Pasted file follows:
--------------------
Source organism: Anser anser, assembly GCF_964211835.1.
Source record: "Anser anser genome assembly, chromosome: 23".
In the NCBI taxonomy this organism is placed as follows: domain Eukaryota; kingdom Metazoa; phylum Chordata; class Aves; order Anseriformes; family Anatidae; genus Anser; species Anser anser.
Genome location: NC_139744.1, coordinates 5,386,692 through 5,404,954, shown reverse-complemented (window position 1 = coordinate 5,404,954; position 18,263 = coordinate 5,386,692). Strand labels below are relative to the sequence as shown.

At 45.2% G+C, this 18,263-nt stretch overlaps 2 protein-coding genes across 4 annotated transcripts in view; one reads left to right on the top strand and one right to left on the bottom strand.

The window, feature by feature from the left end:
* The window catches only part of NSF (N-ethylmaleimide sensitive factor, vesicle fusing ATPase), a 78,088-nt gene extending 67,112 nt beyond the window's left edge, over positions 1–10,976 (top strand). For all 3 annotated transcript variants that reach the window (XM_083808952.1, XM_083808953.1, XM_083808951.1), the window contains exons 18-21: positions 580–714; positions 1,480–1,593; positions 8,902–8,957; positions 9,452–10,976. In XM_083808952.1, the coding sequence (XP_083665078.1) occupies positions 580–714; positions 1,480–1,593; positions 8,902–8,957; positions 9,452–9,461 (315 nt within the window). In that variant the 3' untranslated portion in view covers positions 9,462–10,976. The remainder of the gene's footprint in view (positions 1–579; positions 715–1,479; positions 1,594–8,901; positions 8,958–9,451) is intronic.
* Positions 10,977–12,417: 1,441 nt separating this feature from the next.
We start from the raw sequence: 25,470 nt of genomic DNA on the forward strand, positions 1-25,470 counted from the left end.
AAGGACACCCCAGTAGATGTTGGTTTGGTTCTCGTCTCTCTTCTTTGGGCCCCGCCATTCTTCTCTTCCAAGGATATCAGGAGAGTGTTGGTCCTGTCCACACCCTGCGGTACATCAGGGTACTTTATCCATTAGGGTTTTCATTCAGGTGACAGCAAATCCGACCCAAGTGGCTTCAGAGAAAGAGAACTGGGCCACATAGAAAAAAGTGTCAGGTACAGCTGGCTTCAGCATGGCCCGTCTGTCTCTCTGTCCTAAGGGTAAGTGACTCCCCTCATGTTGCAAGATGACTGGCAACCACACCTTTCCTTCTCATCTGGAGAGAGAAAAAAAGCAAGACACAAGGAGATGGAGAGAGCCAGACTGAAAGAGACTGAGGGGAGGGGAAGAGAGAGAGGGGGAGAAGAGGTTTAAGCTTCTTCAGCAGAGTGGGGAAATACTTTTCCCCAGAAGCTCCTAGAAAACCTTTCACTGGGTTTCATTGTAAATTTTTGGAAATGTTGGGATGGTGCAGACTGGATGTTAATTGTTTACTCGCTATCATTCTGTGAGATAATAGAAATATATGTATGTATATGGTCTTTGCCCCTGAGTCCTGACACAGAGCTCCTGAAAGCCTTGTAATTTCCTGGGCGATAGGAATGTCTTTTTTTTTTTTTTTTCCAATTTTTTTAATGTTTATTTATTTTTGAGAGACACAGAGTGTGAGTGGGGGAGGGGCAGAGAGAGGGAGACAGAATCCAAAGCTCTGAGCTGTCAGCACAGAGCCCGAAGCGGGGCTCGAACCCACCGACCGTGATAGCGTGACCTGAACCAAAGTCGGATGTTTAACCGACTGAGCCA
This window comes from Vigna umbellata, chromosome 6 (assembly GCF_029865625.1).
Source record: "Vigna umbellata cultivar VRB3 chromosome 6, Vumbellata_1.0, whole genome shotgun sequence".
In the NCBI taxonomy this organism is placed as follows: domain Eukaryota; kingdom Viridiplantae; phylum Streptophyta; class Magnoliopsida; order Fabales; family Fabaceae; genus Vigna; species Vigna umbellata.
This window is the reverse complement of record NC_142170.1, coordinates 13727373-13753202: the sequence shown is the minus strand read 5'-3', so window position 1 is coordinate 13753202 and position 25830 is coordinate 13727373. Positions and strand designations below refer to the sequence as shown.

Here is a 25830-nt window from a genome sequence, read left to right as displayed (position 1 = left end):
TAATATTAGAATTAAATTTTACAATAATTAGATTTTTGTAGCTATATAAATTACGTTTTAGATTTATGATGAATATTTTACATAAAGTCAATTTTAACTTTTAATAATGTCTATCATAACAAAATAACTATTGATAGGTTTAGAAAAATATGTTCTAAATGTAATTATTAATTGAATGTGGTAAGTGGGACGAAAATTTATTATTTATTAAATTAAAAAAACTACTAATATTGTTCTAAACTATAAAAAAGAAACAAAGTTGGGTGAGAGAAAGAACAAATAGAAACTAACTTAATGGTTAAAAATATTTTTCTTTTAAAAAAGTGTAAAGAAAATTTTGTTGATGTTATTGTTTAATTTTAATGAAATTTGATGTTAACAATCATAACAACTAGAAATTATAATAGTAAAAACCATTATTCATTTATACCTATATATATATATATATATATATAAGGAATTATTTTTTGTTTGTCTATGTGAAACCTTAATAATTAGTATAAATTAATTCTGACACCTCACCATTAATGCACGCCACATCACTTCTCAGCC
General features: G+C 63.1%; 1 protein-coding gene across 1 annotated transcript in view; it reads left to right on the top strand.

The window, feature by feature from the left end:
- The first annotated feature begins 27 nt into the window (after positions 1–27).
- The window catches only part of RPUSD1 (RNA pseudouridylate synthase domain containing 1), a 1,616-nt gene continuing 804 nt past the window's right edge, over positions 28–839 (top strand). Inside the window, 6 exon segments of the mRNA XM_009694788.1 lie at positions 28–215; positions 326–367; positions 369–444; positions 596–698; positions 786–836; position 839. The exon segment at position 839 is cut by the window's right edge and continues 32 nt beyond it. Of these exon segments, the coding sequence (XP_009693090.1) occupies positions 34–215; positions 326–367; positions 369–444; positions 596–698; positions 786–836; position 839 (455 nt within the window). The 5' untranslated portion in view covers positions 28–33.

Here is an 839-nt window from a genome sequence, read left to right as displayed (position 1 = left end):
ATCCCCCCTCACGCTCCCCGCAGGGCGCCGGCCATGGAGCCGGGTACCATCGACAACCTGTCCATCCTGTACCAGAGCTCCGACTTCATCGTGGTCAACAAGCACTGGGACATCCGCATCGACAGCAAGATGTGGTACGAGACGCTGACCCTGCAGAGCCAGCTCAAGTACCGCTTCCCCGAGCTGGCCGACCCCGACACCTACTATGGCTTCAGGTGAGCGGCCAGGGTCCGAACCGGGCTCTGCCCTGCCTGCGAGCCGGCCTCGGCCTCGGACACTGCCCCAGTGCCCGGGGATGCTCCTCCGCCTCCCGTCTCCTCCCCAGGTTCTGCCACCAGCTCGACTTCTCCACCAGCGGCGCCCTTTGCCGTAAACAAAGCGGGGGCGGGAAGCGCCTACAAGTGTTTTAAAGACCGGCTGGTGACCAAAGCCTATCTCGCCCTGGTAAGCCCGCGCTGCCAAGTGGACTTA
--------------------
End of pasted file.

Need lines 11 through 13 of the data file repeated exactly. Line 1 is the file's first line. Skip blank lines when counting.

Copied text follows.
This window comes from Vigna umbellata, chromosome 6 (assembly GCF_029865625.1).
Source record: "Vigna umbellata cultivar VRB3 chromosome 6, Vumbellata_1.0, whole genome shotgun sequence".
In the NCBI taxonomy this organism is placed as follows: domain Eukaryota; kingdom Viridiplantae; phylum Streptophyta; class Magnoliopsida; order Fabales; family Fabaceae; genus Vigna; species Vigna umbellata.